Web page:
5. a God of love

In exploring what Quakers are willing to say about God, I found that they draw the line at a God who asks for violence or hatred. This isn’t usually done explicitly – although I did find some writing by a Quaker who explained that they could include most religions as true ways to God, but not ones which asked for human sacrifice – but it’s clearly there, implicitly. Quakers usually assume, without often saying so, that someone who feels ‘led’ to do something which runs against the long-standing trend of Quaker discernment, such as something violent, isn’t really listening to God but perhaps to something selfish or a charismatic human leader.

6. a God which exists

You’ll note that I didn’t say “who exists” – existing in the way a person exists isn’t the point here. The point is that Quakers talk about a God which is part of their experience. This is a God which can lead, can love, can be within us, and which therefore is real because meaningful.

7. a God who lets us work it out for ourselves

A few years ago, Quakers ran a poster which said “THOU SHALT… decide for yourself.” Quakers don’t believe in a God who is cross with you for believing the wrong thing – but rather in a God who is happy that you’re thinking independently and trying to work out what’s going on based on your experience. That’s why you can still be a Quaker even if you disagreed with me about all the previous six points.

Afterwords: a labyrinth of ideas

I’m now at the stage in my research where I’ve read the survey data, everything else about afterwords I can find, and begun to look at related things – other patterns of change in the way Meeting for Worship is held, for example, and writing about worship and vocal ministry generally. It’s difficult to summarise where I’m at because I feel like I’m walking around in a maze: I decide to turn left, only to walk for ten minutes and find myself back at a point I passed half an hour ago. That being so, I thought I’d offer you, not a coherent account of anything, but sketches of some of the places where I’ve tied some string. If you recognise any of these spots, do let me know.

Afterwords isn’t the only thing about Meeting for Worship which has changed over the past century. Two examples of other changes which have interested me are the shift from just a pair of Elders shaking hands to everyone shaking hands, and the introduction of social time after meeting. Both of these changes must have come in slowly – there are reports of Friends who held out against them, and there remains some variety in the practices – but both could be related to one of the key purposes given for afterwords, namely community building. Shaking hands with each other gives a point of formal greeting between the end of worship – the Elders shaking hands – and the notices. For some meetings, afterword appears in this slot and is reported to help people get to know one another. Adding refreshments and thereby encouraging people to stay for social time, the classic tea and coffee, also gives people more time in the meeting house to get to know one another and encourages informal conversation. Again, for some meetings, afterwords can extend this process, giving an extra space for more or less formal sharing before or alongside the social time.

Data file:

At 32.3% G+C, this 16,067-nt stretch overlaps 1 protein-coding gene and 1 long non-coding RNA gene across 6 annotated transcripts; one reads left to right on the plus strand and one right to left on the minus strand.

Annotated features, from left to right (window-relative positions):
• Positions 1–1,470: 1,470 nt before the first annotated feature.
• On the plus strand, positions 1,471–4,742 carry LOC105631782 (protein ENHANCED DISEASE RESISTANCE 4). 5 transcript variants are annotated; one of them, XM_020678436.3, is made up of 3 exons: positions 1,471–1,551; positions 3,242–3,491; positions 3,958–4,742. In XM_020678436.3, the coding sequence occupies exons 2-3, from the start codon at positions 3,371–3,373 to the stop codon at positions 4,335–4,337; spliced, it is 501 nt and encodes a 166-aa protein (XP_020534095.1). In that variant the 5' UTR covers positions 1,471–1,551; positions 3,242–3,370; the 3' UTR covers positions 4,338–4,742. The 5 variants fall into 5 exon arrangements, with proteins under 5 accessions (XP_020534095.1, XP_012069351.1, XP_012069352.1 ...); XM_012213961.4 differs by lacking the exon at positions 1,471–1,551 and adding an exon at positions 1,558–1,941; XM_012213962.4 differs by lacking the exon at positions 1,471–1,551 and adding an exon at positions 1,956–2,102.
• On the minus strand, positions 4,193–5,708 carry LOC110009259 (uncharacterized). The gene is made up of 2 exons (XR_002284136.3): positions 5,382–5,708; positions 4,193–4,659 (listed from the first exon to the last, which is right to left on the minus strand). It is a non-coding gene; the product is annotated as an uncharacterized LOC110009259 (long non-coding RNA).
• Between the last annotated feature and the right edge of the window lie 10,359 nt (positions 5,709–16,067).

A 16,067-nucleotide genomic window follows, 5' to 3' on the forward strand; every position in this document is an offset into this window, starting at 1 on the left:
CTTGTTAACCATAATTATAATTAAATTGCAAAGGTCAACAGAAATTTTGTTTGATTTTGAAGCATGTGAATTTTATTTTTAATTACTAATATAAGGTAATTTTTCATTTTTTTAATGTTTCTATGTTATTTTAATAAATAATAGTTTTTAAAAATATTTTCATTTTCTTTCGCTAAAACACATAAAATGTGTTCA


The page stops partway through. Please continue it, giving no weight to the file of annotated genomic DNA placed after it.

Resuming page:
The way we talk about afterwords can reveal our ideas about other things, especially our views of Meeting for Worship. For example, lots of people told me in the survey that they thought that spoken contributions sometimes got misplaced one way or the other: either that things which weren’t really ‘true ministry’ got said during Meeting for Worship, where they didn’t belong, or that things which were ‘true ministry’ got said during afterwords, when they would have been better said in worship. At the very simple level, this reveals that the people answering my survey have a picture of the differences between ‘true ministry’ and ‘nearly ministry’ and ‘not ministry’ which goes beyond whether something is said in worship, afterwords, or elsewhere. At a more complex level, as people begin to describe these differences, they are revealing their ideas about true ministry and where it comes from – in others words, their theology.

Afterwords is part of a wider picture of the end of Meeting for Worship, and what people want is a smooth transition into the next thing. What that smooth transition actually looks like is another matter, but descriptions of problematic processes – the introduction of an unwanted afterword, or a lack of afterword before a disliked notices – tend to stress suddenness or a bump or jolt in ‘coming up from the depths’ of worship. On the other hand, when people like a process, they describe it in terms of an easy, smooth, unjolted transition – whether that’s from worship into social time without being bumped into a too-heady wordy space by afterwords, or from worship into afterwords with space to reflect on the experience of Meeting without being forced to make social chit-chat too soon. This doesn’t solve the problem of whether you should have afterwords, but it points towards some of the right questions to ask about why people like it or don’t.

Reading Qf&p: chapter 2

This blog post is later than I intended. Please address any complaints to The Common Cold, Rhiannon’s Sinuses, Probably On A Train, UK.

Chapter 2 is called “Approaches to God  worship and prayer”. It has the curious feature that while it focusses on experience and people’s personal practices, it deals with topics in which there is inherently a certain amount of theology – speculation, assumption, belief, or even (rarely in Quaker documents!) argument about the nature of that which we are approaching. This is not an explicit theme in this chapter, but it has come up more than once in discussions around it. For example, in this Facebook comment Craig identified the lesser-spotted ontological argument in 2.09.

A first question about this might be: does it matter? Are these ideas about the nature of ‘God’ significant, or should we be focussing on the experience? A second, following on from that, might be: can we separate them? Would it be possible to write about this topic, “approaches to God” without saying anything about the nature of God (or the Spirit, or the Light, or whatever you call it)?